The “Queen of Soul” has left us. Just after it was announced that she was in hospice care in her hometown of Detroit, the news broke that Aretha Franklin had passed.
She’d been battling pancreatic cancer – a notoriously aggressive form of the disease with one of the worst survival rates (in fact, its five-year survival rate is downright abysmal).
Now, we don’t know the details of her diagnosis or treatment, and maybe we never will.
But there’s one thing we do know about pancreatic cancer that certainly could relate to the soulful singer: It’s been linked to obesity.
Now, Ms. Franklin was never a skinny little thing, but we did see her struggling on stage as she carried some extra weight (in some cases, a lot of extra weight) later in her career.
I’m sure that certainly didn’t help.
In fact, there are a dozen different types of cancer that have been linked to excess body weight – and most are cancers of the digestive system.
Those are the types of cancers that have been on the rise over the last few years, while the incidence of cancers NOT related to obesity has been dropping.
You see, obesity increases inflammation throughout your body and undermines your immune defenses, both of which can help cancerous tumors grow and spread.
Not only that, but those "spare tires" and "muffin tops" can hijack your hormones and spike your insulin levels, spurring on cancer.
And a recent study showed that surplus fat cells can actually "communicate" with cancer cells and encourage tumor growth!
But no matter which theory holds the most "weight," one thing is clear: Maintaining a healthy number on the scale will make it less likely that you'll wind up with a tumor somewhere in your body.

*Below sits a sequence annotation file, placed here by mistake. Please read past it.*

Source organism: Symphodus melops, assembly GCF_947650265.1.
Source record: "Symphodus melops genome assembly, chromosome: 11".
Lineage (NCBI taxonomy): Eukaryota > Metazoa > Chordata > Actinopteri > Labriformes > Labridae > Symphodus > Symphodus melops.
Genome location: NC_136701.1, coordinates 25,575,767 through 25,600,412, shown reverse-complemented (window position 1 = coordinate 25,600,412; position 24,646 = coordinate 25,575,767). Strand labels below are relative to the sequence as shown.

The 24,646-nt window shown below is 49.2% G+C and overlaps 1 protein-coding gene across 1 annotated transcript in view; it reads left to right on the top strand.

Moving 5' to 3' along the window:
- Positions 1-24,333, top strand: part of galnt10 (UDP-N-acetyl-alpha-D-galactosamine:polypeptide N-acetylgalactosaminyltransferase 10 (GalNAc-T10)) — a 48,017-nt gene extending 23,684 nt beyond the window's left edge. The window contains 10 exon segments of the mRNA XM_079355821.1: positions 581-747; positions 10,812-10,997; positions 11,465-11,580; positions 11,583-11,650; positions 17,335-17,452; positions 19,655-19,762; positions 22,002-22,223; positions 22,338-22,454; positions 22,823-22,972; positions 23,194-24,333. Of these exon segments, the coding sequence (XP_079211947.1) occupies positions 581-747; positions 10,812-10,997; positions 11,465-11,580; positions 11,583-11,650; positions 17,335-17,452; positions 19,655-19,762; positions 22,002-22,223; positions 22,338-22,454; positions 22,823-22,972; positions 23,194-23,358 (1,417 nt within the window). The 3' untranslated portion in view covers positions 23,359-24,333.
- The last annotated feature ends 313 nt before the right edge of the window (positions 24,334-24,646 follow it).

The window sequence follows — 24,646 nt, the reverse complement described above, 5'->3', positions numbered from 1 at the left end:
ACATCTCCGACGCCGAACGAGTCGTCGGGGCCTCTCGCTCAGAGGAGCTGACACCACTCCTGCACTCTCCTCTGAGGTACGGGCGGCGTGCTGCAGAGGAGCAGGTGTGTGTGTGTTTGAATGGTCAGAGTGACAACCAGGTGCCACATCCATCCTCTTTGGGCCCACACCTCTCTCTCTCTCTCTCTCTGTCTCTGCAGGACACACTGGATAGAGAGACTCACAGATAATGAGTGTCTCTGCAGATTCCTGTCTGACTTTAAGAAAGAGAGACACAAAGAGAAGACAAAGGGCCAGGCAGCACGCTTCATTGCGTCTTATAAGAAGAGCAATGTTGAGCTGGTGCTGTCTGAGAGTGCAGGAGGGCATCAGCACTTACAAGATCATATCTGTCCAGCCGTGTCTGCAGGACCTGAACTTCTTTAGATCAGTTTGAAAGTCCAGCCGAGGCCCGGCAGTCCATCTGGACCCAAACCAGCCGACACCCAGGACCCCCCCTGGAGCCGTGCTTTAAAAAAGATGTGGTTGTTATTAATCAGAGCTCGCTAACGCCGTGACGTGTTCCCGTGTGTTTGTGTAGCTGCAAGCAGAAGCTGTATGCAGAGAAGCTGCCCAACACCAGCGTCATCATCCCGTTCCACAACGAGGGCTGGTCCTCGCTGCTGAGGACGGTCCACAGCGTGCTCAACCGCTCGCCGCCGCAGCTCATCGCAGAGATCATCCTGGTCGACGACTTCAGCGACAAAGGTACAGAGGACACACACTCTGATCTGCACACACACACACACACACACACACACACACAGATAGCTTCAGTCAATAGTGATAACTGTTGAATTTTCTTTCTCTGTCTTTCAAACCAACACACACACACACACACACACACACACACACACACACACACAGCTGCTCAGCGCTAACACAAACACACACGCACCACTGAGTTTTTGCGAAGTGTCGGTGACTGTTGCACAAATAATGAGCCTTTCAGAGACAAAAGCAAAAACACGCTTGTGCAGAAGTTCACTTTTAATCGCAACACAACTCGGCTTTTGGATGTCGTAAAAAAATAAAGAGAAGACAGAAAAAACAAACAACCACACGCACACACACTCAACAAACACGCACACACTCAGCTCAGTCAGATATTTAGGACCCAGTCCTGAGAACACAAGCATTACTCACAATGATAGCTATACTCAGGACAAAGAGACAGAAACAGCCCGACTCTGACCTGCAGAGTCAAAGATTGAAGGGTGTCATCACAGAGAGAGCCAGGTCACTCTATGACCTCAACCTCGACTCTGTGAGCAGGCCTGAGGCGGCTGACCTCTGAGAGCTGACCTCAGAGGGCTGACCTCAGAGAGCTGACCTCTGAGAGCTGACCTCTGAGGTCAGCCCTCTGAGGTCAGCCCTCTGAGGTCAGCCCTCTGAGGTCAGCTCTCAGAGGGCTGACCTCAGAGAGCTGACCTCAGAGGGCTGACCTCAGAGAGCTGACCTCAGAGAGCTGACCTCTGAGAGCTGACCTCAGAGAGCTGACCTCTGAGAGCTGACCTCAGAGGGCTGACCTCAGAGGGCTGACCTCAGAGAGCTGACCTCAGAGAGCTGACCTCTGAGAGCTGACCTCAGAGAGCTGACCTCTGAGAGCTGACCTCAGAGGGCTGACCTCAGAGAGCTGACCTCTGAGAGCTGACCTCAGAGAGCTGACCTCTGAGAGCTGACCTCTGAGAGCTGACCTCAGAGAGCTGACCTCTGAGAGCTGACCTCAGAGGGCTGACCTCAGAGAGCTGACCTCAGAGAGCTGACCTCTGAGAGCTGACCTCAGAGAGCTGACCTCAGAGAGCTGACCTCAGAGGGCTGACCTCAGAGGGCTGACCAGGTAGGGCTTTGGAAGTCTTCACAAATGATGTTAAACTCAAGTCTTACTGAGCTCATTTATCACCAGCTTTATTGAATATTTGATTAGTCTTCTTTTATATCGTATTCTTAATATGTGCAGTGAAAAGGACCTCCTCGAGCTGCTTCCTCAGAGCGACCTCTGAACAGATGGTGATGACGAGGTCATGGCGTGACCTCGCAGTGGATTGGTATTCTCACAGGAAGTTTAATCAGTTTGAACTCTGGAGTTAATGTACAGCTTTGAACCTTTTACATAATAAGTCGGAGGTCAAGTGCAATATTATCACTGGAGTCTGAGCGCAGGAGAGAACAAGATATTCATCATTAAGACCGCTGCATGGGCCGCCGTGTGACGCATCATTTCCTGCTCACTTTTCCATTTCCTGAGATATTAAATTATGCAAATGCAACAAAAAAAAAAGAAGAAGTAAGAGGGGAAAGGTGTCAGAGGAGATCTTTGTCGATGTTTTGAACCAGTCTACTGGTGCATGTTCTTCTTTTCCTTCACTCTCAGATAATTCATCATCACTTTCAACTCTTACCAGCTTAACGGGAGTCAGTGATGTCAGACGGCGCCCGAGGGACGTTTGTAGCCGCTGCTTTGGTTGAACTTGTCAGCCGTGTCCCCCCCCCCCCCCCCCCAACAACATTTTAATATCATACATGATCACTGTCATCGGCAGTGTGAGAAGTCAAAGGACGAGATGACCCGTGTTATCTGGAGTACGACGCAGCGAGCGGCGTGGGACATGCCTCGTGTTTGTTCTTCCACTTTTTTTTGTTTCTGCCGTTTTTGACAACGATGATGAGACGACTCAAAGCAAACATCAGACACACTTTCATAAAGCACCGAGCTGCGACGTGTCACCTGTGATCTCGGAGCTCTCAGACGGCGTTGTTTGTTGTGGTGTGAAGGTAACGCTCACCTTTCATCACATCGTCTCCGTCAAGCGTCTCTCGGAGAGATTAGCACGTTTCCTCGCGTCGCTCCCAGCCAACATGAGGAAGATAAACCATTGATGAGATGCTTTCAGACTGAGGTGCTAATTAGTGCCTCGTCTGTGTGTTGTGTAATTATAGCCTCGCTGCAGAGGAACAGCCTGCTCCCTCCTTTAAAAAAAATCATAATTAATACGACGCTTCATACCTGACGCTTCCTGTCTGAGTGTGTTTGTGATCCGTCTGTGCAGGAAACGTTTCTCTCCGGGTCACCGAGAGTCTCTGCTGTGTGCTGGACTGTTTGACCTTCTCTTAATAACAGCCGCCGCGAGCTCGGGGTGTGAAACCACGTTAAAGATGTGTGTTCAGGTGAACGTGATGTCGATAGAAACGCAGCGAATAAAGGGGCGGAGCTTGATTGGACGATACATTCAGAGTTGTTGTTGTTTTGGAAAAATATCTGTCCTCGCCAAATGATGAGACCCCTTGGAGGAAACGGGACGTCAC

If you’ve been reading my eTips for a while now, you know that I recommend the Paleo diet as a common-sense approach to eating clean and fueling your body with only the good stuff.
And exercising for just 20 minutes a day can keep cancer away – it’s really that simple.
But there are some other things you can do, too.
For instance, when you’re eating and exercising “like a caveman,” make sure you’re getting plenty of vitamin D by bulking up on your leafy greens and spending plenty of time outdoors soaking up the “sunshine vitamin.”
A 2016 study showed that people who live in areas with low UVB rays are six times more likely to develop pancreatic cancer.
Just to be sure, take a vitamin D supplement as well.
What’s more, in 2015, researchers found that supplementing with something else helped fight off pancreatic cancer, too: magnesium.
Not only that, but NOT taking a magnesium supplement daily seriously increased the odds of getting the deadly disease. For every decrease in daily dosage by 100 mg, the occurrence of pancreatic cancer increased by 24 percent.
Finally, infected gums have also been linked to pancreatic cancer, so brush your teeth for a solid two minutes at least twice a day AND floss every single tooth at least once a day.
Believe me, you don’t want to mess with pancreatic cancer. And the best way to beat it is to never get it in the first place.
Rest easy, Aretha.